“The Adventures of Huckleberry Finn” by Mark Twain and “To Kill a Mockingbird” by Harper Lee are classics of American literature. Moreover, both novels are searing indictments of racial injustice. However, since the books use racially charged language typical for the times depicted, a school district in Accomack County, Virginia is contemplating banning both books from school libraries and the classroom.

The move is being contemplated because of the complaint of a single parent who feels her teenage, bi-racial son is being traumatized by being exposed to such language, according to a story in the Washington Post.

The controversy is replete with a number of societal issues. These include the growing hypersensitivity of young millennials to ideas and situations they find uncomfortable, the inability of Americans to come to terms with its racial past, and the tendency of people to want to ban books for everyone else that they find abhorrent.

Authors ranging from J.K. Rowling to Ray Bradbury are regularly challenged because their books are considered too dangerous for young readers.

The comedian George Carlin used to elicit laughter with a routine on the “seven deadly words you can’t use on TV.” Now we have the eighth word, referred to as “the N-word,” that no one can use anywhere at any time. To be sure the word in question was most often used to hurt, demean, and dehumanize and should never be used to refer to another human being.

But a generation ago, the comedian Richard Pryor used the word continuously in his routines, which often were derived from his growing up as a black person in segregated Mississippi. He wrote some of the dialogue for the Mel Brooks classic movie “Blazing Saddles” which lampooned racism but also made a liberal use of the word in question. In 21st Century America, a person’s career can be ruined if he or she has been found out to have uttered the word in any context.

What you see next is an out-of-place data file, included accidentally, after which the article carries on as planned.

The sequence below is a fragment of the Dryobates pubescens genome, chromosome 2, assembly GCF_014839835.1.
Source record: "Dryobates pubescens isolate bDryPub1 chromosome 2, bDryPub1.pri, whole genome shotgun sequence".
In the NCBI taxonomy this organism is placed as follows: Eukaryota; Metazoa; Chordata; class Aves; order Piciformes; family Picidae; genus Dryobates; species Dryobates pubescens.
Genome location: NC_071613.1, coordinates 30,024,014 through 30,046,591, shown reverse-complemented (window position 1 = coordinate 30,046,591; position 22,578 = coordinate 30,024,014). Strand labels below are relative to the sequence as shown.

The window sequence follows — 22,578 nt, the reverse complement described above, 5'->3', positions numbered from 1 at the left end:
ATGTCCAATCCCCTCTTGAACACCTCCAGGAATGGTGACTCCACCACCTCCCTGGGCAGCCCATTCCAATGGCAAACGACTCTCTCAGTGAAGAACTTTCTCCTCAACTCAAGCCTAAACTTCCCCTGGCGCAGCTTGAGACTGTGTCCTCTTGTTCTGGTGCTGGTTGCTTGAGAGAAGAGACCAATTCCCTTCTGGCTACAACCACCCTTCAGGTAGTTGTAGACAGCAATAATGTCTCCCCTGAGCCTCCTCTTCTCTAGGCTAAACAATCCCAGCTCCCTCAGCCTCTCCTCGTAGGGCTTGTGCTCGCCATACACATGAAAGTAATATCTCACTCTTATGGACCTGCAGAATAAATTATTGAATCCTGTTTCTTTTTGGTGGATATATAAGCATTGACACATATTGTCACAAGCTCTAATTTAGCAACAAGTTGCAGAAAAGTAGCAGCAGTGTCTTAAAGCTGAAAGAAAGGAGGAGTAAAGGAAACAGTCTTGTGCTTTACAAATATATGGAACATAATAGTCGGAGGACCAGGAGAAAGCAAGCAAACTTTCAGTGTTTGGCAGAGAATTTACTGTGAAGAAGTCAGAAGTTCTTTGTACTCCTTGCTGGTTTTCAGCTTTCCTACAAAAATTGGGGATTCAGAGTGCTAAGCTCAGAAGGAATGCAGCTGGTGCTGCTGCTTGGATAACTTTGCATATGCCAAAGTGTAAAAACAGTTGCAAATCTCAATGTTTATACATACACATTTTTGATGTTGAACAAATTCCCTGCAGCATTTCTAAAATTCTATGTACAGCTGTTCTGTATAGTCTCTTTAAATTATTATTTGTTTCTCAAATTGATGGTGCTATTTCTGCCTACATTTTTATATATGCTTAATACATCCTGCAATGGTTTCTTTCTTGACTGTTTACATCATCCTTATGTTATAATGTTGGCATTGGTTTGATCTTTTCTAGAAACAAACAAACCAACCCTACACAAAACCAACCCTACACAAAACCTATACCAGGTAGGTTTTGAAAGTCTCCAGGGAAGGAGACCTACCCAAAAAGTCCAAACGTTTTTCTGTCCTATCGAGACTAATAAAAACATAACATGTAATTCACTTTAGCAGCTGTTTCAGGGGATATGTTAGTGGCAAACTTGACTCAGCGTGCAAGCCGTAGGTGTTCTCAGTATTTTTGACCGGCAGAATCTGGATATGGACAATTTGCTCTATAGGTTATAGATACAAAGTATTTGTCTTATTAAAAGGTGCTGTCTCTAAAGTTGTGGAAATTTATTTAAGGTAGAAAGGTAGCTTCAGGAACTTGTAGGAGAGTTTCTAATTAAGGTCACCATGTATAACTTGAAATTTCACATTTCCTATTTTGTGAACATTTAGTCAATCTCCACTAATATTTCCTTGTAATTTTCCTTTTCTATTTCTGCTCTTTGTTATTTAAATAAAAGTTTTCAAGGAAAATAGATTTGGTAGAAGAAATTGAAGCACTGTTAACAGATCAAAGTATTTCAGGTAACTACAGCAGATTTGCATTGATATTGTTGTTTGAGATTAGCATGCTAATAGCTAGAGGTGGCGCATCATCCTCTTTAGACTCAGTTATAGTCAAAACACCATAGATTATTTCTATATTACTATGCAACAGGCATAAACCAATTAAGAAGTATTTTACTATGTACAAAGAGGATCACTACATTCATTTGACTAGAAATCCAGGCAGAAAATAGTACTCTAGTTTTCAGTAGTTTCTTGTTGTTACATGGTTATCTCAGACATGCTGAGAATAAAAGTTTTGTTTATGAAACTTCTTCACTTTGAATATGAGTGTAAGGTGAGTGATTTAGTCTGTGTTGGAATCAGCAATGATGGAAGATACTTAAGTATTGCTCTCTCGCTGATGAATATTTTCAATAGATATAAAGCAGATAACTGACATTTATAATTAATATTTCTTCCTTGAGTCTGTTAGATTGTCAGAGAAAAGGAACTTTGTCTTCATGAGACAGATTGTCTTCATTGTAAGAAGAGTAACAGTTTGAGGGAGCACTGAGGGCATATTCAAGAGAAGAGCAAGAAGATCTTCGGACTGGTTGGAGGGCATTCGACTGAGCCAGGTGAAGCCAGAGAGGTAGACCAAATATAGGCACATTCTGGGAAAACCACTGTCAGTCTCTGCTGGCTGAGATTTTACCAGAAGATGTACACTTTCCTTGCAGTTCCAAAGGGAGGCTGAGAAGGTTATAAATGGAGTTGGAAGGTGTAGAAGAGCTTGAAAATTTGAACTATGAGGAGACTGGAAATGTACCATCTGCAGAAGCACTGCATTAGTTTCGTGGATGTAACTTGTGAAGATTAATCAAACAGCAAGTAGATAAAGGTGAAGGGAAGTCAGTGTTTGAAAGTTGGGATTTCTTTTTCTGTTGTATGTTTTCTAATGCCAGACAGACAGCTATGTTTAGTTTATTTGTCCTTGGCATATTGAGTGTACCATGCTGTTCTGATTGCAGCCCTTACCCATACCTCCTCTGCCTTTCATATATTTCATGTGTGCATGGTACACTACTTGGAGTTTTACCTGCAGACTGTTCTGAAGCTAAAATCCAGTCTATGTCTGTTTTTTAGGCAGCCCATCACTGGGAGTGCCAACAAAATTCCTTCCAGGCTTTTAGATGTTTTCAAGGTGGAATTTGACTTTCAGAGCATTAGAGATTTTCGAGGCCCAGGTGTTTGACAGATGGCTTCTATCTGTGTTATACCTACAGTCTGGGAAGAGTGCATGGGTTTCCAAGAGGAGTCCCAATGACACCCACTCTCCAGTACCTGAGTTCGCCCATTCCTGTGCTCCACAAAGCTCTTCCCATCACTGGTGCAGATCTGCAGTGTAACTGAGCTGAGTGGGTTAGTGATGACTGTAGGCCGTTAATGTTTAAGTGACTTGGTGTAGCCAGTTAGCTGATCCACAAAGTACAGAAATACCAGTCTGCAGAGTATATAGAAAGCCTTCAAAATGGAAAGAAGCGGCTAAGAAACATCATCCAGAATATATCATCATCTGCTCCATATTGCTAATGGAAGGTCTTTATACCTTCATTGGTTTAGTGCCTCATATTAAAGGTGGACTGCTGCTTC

Just ask the celebrity chef Paula Deen if the gentle reader doubts this.

The best solution to having “Huckleberry Finn” and “Mockingbird” in school to use the books as teaching tools in the use of language in the past as opposed to modern times. Students nor teachers should not be forced to read offending passages aloud. However, both books should spark discussions on language, what is acceptable, and what is not and why.

People used to call restraint in language politeness. It has now devolved into political correctness.

Perhaps one day Americans will be able to move past the notion that some words are so unacceptable in any context that they can never be uttered. Sadly, that day is not here yet.

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